It won't matter if this bank someday moves its ledger updates from permissioned to unpermissioned, as the bank will always retain the power to choose who can deal with it on issuance and return, and that bank will always maintain impose its rules recursively. This is true even if the consensus rules at some point permit customer control just with keys alone. The bank can always dishonour its debts and force customers to a new ledger and consensus rules where it better calls the shots.
This bank will be incapable of operating any other way. All of the fiat currencies and bonds on the asset side of this bank's balance sheet are issued by governments and government authorized central banks. Maintaining a stable basket means using the fiat currencies of the very countries who've made the global financial system what it is today with their sanctions, blockades, know your financial thought crime terrorist rules, and so on. That means they call the shots.
It doesn't matter that this bank is Swiss. She will never cross mother Liberty, father Europa, and Uncle Yen.
markjenkinswpg8 - 9 years account age. 450 - 900 comment karma.4 months ago
The other thing I learned today is that Facebook's "wallet" Calibra is going to be a custodial relationship. Not your keys, not your Libra. So Calibra is just a bank that banks with Libra. On /r/facebook [I ask](https://np.reddit.com/r/facebook/comments/bzlrr8/weekly_questions_thread_june_12_2019_utc/erhmyn8/) if there will be a firewall between Calibra and the control your own keys version of Libra. Anyone here know?
What we really need to watch out for is Facebook switching all transactions to be "Libra-backed" which would artificially inflate adoption and use every time some schmuck buys power-ups in Candy Crush. Not to mention, the power of paid advertising and their history of fake news...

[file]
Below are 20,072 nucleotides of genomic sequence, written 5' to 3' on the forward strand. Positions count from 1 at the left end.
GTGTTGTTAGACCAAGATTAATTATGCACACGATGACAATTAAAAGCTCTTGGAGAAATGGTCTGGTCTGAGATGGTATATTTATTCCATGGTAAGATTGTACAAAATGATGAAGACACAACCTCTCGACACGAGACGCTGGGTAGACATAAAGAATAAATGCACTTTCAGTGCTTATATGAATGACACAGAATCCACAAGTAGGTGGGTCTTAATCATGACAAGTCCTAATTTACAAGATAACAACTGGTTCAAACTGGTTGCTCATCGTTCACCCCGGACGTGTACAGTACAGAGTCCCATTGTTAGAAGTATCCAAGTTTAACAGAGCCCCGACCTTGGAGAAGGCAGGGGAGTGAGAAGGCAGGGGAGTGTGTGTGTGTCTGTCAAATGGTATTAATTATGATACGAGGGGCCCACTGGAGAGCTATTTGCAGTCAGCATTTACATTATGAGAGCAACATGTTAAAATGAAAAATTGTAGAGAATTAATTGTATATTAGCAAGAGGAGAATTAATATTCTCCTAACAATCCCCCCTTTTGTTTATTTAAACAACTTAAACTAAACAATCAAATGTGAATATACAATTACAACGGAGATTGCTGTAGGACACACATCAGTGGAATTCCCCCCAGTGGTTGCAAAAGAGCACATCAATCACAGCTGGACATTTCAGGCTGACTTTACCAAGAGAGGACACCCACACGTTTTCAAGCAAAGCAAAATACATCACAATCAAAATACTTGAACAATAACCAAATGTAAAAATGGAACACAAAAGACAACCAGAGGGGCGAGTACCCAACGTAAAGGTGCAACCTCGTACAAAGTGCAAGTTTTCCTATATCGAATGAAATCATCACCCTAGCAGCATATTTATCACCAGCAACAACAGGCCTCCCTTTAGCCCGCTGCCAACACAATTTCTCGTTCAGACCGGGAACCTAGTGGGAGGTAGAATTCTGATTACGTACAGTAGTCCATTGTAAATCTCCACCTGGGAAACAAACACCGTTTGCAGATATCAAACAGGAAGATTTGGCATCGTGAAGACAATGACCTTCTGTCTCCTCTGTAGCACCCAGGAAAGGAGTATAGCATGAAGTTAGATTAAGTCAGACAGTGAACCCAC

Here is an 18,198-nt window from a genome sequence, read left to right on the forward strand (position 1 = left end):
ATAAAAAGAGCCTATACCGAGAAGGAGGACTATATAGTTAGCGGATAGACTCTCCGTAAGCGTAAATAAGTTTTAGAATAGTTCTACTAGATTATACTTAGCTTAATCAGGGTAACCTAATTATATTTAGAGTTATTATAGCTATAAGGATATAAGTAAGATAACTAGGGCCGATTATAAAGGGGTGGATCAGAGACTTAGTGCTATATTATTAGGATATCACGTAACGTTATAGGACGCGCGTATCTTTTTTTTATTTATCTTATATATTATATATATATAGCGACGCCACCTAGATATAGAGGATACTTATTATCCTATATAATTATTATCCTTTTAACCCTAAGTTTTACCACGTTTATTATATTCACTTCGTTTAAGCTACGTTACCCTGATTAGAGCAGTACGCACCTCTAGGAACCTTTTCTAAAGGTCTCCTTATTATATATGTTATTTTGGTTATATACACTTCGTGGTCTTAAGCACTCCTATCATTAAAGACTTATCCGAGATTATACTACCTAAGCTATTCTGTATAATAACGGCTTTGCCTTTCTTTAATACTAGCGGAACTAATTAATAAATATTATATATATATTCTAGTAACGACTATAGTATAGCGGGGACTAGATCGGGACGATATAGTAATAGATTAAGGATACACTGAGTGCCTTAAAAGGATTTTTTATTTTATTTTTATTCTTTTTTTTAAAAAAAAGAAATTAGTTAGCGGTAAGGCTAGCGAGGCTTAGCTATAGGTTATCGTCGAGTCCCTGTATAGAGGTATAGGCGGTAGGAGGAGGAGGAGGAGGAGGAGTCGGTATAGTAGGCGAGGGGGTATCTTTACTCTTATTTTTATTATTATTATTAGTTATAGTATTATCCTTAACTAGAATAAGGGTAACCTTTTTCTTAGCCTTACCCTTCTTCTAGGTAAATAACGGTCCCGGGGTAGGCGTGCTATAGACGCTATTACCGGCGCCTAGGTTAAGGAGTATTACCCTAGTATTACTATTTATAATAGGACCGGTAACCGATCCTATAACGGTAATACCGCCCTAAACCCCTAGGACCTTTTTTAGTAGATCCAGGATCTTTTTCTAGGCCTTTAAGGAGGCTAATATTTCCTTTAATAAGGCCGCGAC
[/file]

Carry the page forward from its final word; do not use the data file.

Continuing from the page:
>Libra’s mission is to enable a simple global currency and financial infrastructure [...] This document outlines our plans for a new decentralized blockchain,
The "decentralized" can be parsed different ways. Facebook Libra is decentralizing the transactions but it does not decentralize the currency creation. (This partial decentralization happens because Facebook wants to peg Libra to stable asset reserves.) This is different from Bitcoin's idea of decentralizing both the currency creation _and_ the financial transactions.
We can see this distinction in its list of partners...
> Members of the Libra Association will consist of [...]
The bulleted list includes:
- transaction processors such as Mastercard/Visa, PayPal, Stripe, etc
- ecommerce marketplaces such as ebay, Uber, etc
- telecomm such as Vodafone
We see the industry that's noticeably missing: no banks mentioned such as JP Morgan Chase, Citi, HSBC, etc
That's because Facebook wants to be the "bank" in this new Libra economy. It wants to be the "Federal Reserve" that creates bank notes.
If I misunderstand Facebook's intentions and how it wants to position Libra in the financial world, please correct me.
I think this coin is a really bad idea. Its just centralizing a crypto coin and then removing the laws around money because now a dollar has a libra coin wrapper on it so it's obviously totally different than a dollar.
It feels like a federal reserve moment where a bunch of rich folk get together and again dictate the future of currency. Crypto was supposed to change that trend. Unfortunately the want of convenience will probably win out over any sort moralistic/idealistic standing and unless government steps in, it will probably be widely adopted.
This is seriously scary. The buy-in it's already received from some of the big financial players worries me that this might actually catch-on.
Facebook is the last person I'd trust with any of my data, let alone a complete history of all my transactions.
I hope privacy is more important to the average Western Joe than it was to the Chinese. WeChat sounds like a dystopian nightmare.
Facebook can't keep people's phone numbers, pictures and sex life private and we trust them to invent a currency?
I'm not a crypto backer - in fact I'm skeptical of the long term usefulness, but this isn't crypto, it's shitty PayPal. It's not decentralized, not removed from fiat, not anonymous and not trustworthy.
It's like one to one copy of the traditional monetary system with speed of transactions improved. Low volatile assets they rely on are not real and therefore not guaranteed to stay low volatile. It may be decentralized technically but not socially or ethically.